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Glamorized Self-Inflicted Slavery

A lot of people, hopefully not you, are living lives of glamorized, self inflicted, slavery. I've debated writing about this for a while, because of the connotation, but it's something I think about constantly. Sometimes I see someone working and I realize that they don't have the freedom to spend their days according to their own discretion. I try to empathize and imagine what it might be like, and as a result I feel a twinge of panic. It's unfathomable.

Time is all we have. If you're in a job that you don't enjoy, and you're not consistently saving up money, you are wasting your time. I don't care if you have a Porsche or a Schwinn, a penthouse or a room in a subleased apartment on the fringes of town. You can say that life is short, or you can say that it's long, but either way, it's finite. Today's the last day just like today that you have.

There's no conspiracy in play, trying to turn people into slaves. It's simpler than that: people take the path of least responsibility, and thus put the control of their lives into other people's hands. Why do so many people give up the best hours of the best days of their lives? Because it takes no thought. Everyone else gets a full time job, so why not?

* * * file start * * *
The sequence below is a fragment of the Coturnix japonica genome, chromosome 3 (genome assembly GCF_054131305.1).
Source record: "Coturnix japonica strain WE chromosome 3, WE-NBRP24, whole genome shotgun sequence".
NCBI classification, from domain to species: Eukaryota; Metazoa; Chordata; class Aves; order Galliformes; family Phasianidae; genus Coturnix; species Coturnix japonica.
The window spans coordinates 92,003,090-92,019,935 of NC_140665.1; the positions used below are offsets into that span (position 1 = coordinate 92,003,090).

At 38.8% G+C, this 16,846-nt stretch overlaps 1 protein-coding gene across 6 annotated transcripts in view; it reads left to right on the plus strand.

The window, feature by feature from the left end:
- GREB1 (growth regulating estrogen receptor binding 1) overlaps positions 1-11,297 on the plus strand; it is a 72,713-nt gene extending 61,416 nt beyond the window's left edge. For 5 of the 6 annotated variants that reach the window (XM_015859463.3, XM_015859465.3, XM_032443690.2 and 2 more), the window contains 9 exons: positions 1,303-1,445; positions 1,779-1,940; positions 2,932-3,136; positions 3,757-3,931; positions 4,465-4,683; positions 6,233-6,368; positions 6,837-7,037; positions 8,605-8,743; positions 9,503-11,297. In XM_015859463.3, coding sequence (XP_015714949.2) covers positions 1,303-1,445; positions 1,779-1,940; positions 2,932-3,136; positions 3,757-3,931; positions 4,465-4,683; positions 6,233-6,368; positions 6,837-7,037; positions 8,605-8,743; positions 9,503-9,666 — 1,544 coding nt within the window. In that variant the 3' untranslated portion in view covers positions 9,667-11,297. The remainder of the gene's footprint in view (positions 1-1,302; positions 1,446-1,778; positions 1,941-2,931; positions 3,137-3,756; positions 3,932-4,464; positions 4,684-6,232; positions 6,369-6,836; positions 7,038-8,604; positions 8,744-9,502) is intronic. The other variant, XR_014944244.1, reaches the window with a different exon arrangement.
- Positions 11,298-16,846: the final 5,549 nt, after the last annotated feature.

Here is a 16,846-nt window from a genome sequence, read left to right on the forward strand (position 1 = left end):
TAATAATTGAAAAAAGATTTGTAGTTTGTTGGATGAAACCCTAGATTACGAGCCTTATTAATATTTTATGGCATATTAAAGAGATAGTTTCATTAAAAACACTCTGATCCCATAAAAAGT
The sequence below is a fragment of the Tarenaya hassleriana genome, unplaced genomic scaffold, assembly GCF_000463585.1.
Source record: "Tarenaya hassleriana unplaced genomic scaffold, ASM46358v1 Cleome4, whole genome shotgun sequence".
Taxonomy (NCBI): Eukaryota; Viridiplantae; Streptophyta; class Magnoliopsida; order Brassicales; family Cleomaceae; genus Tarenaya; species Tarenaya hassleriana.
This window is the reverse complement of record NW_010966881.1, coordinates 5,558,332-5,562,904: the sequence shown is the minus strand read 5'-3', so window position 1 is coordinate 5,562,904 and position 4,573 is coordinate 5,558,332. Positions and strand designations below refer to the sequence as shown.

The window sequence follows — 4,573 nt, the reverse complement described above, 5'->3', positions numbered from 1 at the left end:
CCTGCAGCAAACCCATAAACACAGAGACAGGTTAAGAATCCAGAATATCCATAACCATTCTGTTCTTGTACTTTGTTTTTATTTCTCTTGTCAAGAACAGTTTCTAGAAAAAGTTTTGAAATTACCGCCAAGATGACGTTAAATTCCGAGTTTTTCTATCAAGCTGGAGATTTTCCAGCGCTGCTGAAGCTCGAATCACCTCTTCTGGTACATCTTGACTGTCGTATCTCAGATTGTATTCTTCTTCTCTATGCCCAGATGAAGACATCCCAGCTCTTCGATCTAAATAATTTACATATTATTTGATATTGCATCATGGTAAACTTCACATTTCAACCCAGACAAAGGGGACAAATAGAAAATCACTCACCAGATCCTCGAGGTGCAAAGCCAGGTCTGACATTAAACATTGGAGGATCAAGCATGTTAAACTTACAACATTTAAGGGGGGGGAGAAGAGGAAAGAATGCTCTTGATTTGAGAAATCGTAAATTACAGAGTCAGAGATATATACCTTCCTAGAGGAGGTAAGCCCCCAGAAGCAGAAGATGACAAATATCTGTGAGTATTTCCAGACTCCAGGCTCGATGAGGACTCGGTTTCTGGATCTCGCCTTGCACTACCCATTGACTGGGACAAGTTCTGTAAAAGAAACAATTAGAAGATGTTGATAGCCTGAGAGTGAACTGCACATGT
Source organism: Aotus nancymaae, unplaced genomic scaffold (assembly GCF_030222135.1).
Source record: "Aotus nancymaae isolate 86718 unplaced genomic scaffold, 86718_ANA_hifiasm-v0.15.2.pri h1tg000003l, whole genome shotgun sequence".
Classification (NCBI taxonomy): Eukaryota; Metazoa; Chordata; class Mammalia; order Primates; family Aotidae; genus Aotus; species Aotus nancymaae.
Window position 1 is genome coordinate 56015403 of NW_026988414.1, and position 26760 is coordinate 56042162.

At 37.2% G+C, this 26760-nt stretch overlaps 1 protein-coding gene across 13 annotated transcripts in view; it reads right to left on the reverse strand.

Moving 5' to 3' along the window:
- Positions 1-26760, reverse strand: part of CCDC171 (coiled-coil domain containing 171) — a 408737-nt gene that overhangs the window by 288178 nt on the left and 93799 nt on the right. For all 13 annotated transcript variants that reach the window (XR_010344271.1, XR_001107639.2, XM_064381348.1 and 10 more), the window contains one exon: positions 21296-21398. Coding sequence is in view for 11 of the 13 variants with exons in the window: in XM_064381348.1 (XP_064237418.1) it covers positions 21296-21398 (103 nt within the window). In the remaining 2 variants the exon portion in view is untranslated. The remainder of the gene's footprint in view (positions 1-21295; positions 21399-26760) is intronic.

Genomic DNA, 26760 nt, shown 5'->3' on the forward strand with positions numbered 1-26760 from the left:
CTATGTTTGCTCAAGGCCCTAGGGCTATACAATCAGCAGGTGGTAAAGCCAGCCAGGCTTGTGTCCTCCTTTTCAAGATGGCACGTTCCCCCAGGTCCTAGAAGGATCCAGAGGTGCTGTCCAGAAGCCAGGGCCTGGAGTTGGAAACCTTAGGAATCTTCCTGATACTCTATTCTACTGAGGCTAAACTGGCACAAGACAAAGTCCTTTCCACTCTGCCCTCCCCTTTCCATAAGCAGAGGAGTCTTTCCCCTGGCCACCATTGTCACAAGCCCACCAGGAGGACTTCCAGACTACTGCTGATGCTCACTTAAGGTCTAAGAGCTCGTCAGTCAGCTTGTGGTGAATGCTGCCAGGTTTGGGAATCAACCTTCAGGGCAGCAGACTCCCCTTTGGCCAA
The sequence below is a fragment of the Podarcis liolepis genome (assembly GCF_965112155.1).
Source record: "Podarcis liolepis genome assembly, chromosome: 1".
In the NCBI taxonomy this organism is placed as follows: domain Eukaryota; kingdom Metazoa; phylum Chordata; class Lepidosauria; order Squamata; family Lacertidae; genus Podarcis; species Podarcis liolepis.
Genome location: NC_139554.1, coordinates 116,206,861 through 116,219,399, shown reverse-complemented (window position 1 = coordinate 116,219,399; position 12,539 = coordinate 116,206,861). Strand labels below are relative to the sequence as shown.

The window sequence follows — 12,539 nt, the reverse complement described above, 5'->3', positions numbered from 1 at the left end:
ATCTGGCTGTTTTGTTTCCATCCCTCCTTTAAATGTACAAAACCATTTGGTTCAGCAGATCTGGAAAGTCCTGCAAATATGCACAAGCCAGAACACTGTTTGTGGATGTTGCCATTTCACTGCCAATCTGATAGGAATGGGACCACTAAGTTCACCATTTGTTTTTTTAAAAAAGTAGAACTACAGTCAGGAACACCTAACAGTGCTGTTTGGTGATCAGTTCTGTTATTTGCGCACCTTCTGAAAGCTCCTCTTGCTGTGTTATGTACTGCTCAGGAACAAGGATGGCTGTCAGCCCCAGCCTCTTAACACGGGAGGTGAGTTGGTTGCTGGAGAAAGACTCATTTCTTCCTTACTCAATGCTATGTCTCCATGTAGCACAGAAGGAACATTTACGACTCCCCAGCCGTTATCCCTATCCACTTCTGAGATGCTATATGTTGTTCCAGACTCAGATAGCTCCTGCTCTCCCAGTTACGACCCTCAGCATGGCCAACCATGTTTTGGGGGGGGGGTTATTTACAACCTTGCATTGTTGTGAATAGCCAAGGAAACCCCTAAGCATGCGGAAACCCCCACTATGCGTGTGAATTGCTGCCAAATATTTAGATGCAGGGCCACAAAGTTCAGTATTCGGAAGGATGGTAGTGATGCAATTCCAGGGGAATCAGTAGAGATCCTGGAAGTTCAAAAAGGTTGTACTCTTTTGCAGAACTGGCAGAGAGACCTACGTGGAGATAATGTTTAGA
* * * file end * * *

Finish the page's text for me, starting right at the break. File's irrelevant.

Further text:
How You Can Be Creative - A Lesson from Pablo Picasso

On SEBASTIAN MARSHALL

AJ Kessler is an extremely talented guy with lots of great insights on art, business, philosophy, and life. He's an excellent photographer, and he was kind enough to write a post on creativity for us. I'm pleased to bring it you. Here's AJ -

"I'm just not a creative person."

I hear that all the time. It's complete bullshit.

If you've never created something, or done something you'd describe as creative, you may lack awareness or curiosity (two conditions which are easily fixed with minimal effort), but that doesn't mean you're not creative.

Anyone can be creative. Even kids are creative, and kids don't know anything. That's the secret though: they're creative because they don't know anything. They don't know how things work and they don't know what the outcome is supposed to be. So they ask questions, they try things, they experiment, they break things. If the end result looks good to them, they're done.

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